In 2010, Apple surprised the tech world when it announced it built its own chip, then called the A4, to power its newly revealed iPad tablet. This year, the company might do it again, but this time to announce a shift to its homemade chips for Mac computers, too.
The move, which has been long rumored, would mean Apple would start dropping Intel's processors chips from being the brains of at least some of its computers. The partnership, which was publicly announced in 2005, has made possible devices .
Apple will make the move official later this month at its annual Worldwide Developers Conference, according to a Bloomberg report on Tuesday. , and will be held online due to the . However, the timing of the chip announcement could change, Bloomberg said, due to the outbreak's impact on Apple's production.
Apple declined to comment.
The move to use its own chips to power its Mac computers would give Apple an opportunity to custom-design chips that fit its penchant for ever smaller, thinner and longer-lasting devices. In past years, while working with Intel, the company designed new fans to keep its laptops cool, new laptop cases machined out of a single piece of aluminum and new keyboards to allow for a lower-profile screen and hinge.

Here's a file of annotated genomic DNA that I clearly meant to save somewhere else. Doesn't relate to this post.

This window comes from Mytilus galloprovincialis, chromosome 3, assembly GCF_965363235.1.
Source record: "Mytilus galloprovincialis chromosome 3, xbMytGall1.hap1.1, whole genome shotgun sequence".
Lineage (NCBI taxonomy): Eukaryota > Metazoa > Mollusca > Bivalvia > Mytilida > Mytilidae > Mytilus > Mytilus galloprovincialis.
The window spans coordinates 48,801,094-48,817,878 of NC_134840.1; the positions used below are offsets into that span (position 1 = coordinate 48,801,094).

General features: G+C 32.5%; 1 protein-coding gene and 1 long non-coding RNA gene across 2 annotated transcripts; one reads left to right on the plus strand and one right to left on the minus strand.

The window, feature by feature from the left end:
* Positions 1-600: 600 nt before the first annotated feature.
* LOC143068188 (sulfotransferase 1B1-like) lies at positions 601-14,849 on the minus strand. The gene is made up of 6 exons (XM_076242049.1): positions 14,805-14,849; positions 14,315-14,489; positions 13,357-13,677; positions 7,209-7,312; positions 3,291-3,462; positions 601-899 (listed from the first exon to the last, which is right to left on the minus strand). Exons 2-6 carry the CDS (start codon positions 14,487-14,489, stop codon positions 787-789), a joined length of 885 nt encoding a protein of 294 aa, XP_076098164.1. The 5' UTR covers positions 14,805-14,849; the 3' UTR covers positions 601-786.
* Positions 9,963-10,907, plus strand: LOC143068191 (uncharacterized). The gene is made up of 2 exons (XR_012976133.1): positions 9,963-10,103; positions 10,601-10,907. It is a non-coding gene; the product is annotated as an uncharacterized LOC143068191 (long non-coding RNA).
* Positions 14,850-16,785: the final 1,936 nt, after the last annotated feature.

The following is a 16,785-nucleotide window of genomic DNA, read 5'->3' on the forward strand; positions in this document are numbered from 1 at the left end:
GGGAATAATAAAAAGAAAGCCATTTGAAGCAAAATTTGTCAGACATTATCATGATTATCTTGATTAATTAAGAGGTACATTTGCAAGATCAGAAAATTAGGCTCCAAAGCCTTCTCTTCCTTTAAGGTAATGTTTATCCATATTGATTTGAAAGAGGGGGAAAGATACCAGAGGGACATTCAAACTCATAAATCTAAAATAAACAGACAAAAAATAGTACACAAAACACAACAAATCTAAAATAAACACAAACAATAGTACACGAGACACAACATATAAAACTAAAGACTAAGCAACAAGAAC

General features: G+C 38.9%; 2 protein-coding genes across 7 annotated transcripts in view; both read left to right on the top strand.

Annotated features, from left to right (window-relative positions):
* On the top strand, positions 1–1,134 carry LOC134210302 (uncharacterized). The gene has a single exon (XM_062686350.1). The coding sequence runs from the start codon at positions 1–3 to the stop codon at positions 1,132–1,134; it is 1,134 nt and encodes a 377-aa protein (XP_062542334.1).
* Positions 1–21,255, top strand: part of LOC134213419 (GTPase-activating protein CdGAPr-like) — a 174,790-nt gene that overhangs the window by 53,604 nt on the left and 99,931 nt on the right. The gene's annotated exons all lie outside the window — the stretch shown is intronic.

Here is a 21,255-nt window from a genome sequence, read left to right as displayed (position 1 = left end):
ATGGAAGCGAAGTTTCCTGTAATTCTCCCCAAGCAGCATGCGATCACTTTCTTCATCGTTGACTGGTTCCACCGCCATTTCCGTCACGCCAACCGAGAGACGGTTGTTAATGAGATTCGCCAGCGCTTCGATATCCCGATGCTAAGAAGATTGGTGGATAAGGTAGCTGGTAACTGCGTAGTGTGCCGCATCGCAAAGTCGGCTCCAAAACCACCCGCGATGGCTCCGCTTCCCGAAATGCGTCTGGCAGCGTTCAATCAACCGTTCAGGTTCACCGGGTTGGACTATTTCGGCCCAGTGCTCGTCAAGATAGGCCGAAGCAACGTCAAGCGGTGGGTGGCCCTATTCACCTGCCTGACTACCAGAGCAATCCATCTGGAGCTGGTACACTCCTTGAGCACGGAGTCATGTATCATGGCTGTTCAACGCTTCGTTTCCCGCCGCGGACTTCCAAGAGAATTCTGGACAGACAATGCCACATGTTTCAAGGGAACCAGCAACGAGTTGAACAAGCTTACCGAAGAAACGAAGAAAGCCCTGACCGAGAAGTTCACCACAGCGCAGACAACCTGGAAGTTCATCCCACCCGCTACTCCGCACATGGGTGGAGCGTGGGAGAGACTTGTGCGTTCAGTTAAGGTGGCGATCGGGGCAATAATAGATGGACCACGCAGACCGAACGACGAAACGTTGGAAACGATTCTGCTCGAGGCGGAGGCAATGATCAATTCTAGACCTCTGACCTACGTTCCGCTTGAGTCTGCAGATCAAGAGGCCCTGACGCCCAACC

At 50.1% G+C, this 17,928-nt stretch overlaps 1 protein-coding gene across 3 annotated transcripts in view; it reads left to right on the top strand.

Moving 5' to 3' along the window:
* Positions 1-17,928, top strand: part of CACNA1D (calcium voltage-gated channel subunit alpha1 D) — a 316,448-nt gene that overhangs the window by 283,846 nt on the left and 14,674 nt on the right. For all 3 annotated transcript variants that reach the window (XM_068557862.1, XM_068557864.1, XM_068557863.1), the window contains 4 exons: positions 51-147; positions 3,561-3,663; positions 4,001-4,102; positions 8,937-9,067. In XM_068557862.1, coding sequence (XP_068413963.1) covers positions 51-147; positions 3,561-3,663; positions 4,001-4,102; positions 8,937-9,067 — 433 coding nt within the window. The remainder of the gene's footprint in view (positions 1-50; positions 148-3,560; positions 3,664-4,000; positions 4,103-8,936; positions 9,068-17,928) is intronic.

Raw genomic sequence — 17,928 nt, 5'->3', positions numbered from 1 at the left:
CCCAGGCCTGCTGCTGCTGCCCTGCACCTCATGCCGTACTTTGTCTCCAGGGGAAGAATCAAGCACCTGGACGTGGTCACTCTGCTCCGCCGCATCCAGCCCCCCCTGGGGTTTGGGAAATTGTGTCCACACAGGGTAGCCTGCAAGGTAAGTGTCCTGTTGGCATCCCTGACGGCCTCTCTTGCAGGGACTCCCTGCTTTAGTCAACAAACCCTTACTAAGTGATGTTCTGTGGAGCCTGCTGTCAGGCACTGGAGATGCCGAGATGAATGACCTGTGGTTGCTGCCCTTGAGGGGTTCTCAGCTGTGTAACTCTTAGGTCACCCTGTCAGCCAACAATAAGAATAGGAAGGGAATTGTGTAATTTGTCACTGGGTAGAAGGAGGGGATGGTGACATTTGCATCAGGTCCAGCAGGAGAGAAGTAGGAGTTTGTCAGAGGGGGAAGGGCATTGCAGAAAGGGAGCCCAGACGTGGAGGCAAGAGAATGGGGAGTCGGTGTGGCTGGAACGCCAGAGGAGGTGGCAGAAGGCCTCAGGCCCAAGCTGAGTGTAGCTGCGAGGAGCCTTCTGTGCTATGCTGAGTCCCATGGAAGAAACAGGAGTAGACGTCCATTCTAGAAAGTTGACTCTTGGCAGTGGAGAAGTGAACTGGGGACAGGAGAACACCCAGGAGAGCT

Now Apple will be able to use its well-regarded iPhone and iPad chips, which industry watchers have speculated will run cooler and offer better battery life.
The company's latest chip, the A13 Bionic, powers the iPhone 11 and . Apple's chips are based on technology designed by Arm Holdings, of Japanese conglomerate Softbank. Arm's designs are also used as the basis for chips made by Samsung, Qualcomm and Nvidia.
Rumors of Apple's shift away from Intel have floated around the industry for years. In April 2018, it was reported that Apple was in the early stages of creating its own processors for its MacBook and iMac. Should the shift happen, the Mac computer line would have a processor strategy similar to that for the iPhone and iPad,
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Apple's testing of Macs with Arm-based chips has shown improvements in graphics performance and apps using artificial intelligence over previous devices powered by Intel chips, according to Bloomberg. The new chips could also lead to thinner and lighter Mac laptops in the future, Bloomberg said.
The computer maker is reportedly working on at least three of its own Mac processors. The first Mac featuring the new chip could be available in 2021, Bloomberg said.